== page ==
The scramble for a reliable energy supply is high stakes

From nuclear to renewables, demand for power has never been greater, writes Damien McElroy
REYKJAVIK, ICELAND - JUNE 13: Gulfoss waterfall is seen in Reykjavik, Iceland on June 13, 2017. 

 (Photo by Hasan Esen/Anadolu Agency/Getty Images)

Bitcoin, robotics, electric vehicles. Dazzled by the new, it is easy to forget something very retro behind all three. It is a factor that harks back to an era of technological change nearly two centuries old.

All consume vast amounts of electricity – which means the production of that commodity is the greatest overlooked challenge facing the modern state.

Keeping the lights on ranks with the defence of the borders as a first duty of government. The need to produce electricity cheaply to maximise economic growth has not commanded the same attention.

With the initiation of the so-called fourth industrial revolution, power literally resides in efficient generation as never before.

Recent reports have claimed that the production of Bitcoin has consumed as much electricity in recent months as the nation of Denmark – or more than the demands of three million American consumers. Another supposedly more conservative estimate posits that ongoing consumption for producing the blockchain that expands the Bitcoin base was equivalent to four billion watts or several nuclear power plants.

While these figures are big, they remain a fraction of the global energy market. America operates 99 nuclear reactors alone.

The growing demand is significant, given how new the technology remains. Likewise, electric vehicles must be plugged in. When states like France and Germany pledge to phase out the combustion engine by 2040, they are really presaging a surge in electricity demand.

The effects are bound to be distortionary. Already the establishment of so-called Bitcoin mining operations in China is causing concern about global warming targets. The Chinese power sector is dominated by coal, which is cheap but adds to the greenhouse effect on climate.


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If the Bitcoin craze really does take hold, Chinese planners will have their work cut out to keep up. The mania could, of course, go pop and lose steam quite quickly, as the collapse in the trading price showed at the end of last week.

Assume for a moment that cryptocurrencies are here to stay.

The Bitcoin miners prosper by performing large numbers of computer calculations. These crack puzzles and by doing so are rewarded with currency. To solve increasingly complex puzzles, more and more high-powered computers are engaged to perform expanding sequences of calculations. The demand for power comes under doublefold pressure.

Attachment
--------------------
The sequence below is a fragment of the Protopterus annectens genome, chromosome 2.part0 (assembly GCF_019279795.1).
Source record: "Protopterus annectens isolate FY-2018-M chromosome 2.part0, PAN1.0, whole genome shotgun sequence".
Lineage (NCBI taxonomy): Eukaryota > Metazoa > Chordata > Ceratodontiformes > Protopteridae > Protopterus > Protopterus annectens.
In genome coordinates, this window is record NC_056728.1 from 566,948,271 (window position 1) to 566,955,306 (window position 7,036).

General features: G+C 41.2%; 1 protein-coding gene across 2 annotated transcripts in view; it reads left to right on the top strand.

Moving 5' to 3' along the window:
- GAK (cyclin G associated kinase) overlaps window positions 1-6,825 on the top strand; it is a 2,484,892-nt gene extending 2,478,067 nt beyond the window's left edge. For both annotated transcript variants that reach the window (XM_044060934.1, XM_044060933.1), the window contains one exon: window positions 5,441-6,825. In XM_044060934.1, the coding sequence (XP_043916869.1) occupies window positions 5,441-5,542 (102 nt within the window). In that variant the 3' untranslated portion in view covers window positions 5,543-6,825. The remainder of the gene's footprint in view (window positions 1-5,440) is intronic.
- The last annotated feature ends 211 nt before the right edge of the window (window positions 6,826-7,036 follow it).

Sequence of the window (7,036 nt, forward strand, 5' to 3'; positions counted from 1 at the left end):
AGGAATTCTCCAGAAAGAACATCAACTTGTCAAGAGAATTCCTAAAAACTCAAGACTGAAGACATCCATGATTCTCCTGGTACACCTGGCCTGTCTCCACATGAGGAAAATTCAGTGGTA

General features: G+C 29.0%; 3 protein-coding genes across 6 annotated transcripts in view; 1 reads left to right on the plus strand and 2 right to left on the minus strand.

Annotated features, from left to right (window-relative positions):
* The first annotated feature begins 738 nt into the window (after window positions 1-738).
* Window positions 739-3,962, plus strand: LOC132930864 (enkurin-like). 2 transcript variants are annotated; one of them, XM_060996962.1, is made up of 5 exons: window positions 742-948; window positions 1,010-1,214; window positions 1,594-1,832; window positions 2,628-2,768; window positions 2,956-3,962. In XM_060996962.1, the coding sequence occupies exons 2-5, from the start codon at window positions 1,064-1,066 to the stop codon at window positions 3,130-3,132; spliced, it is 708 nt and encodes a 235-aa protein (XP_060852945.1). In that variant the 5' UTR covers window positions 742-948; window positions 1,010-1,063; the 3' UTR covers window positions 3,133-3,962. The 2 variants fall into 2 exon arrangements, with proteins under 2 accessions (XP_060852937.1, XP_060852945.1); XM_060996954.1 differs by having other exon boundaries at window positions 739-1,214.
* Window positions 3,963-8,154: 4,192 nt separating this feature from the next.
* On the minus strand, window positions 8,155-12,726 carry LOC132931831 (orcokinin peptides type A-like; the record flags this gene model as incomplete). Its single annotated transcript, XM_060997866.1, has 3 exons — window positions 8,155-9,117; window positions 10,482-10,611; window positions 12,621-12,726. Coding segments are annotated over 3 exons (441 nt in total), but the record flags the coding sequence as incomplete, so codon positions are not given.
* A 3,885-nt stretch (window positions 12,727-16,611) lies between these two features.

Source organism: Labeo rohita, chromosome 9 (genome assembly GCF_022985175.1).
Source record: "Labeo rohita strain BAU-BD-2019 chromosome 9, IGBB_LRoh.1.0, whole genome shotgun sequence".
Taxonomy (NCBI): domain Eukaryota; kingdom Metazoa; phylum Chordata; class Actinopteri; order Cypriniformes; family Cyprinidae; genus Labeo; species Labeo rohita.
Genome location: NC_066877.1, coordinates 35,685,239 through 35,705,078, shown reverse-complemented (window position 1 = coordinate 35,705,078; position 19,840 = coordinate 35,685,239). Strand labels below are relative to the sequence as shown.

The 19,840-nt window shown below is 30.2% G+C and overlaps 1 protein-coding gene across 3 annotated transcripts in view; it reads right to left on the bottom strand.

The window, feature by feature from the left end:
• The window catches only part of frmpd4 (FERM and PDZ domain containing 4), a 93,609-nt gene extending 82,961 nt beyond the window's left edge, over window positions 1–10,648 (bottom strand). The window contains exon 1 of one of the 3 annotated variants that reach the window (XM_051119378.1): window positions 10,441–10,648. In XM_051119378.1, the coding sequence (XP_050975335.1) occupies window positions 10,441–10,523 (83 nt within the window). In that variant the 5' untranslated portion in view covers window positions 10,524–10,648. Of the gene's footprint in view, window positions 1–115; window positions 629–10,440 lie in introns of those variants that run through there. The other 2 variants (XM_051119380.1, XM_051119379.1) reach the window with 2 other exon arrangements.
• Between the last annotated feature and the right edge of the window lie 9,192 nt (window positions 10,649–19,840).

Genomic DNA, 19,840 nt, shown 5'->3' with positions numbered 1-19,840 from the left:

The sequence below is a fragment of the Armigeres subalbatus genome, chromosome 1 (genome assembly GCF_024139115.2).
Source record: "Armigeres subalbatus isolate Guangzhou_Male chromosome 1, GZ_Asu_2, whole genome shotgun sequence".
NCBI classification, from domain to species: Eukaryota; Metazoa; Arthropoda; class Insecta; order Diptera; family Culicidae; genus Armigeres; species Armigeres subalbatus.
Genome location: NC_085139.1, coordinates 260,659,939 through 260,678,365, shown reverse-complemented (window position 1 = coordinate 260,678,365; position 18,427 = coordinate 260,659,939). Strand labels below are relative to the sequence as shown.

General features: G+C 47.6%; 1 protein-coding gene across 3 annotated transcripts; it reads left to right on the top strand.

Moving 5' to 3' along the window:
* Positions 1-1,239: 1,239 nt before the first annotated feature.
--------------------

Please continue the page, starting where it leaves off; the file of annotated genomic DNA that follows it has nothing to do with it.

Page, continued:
And it is not just in the cryptocurrency realm that high-powered computing is a leading focus of investment. The oil giant BP last week unveiled a major new asset in the form of a supercomputer that could process material twice as fast as its last generation predecessor, helping to quadruple the capacity of its Centre for High-Performance Computing, which only opened in 2013.

In fact, the new technologies have something in common with the far less sexy metals and building materials industry. Here, carbon-rich states can hold comparative advantage. The rapid growth of Emirates Global Aluminium is one such example. The innovative construction locally of the carbon fibre circular roof for the Apple HQ in California is another.

As more than two dozen aluminium smelters closed in the US over the last quarter of the century, the price of electricity was just as big a factor as the cost of labour. Not all these businesses disappeared or ended up in China. In fact, several US plants ended up in tiny Iceland in the cold north Atlantic.

Iceland’s very competitive electricity prices stem from abundant hydro and thermal energy sources. For example, glacial meltwater is piped from giant manmade lakes to a plant 25 miles away where the flow drops on to turbines from half a mile up.

The Rocky Mountain Institute in the US has pointed out that Bitcoin miners have located in areas where hydro-schemes produce large amounts of electricity. Production costs can be as low as a few cents per kilowatt hour.

Iceland has also become a leading location for data centres, where it has a second advantage of cold temperature, which assists the efficient running of the machines.

As the scramble for expanded reliable electricity supply intensifies, there is a high stakes battle between the competing claims of renewables and nuclear.

More than a decade ago, Britain decided to embark on a new age of nuclear in a decision that has since been likened to the hubris of the pharaohs building the pyramids.

At the heart of the British scheme is the $26.7 billion Hinckley Point C nuclear reactor. To secure the upfront French and Chinese investment in the project, London agreed to a wholesale price that is double the current market price of electricity.

The troubled project has ominous implications for the French too, who must soon replace ageing nuclear reactors that account for three-quarters of current generation.

Getting the energy mix right could be the biggest power play of all.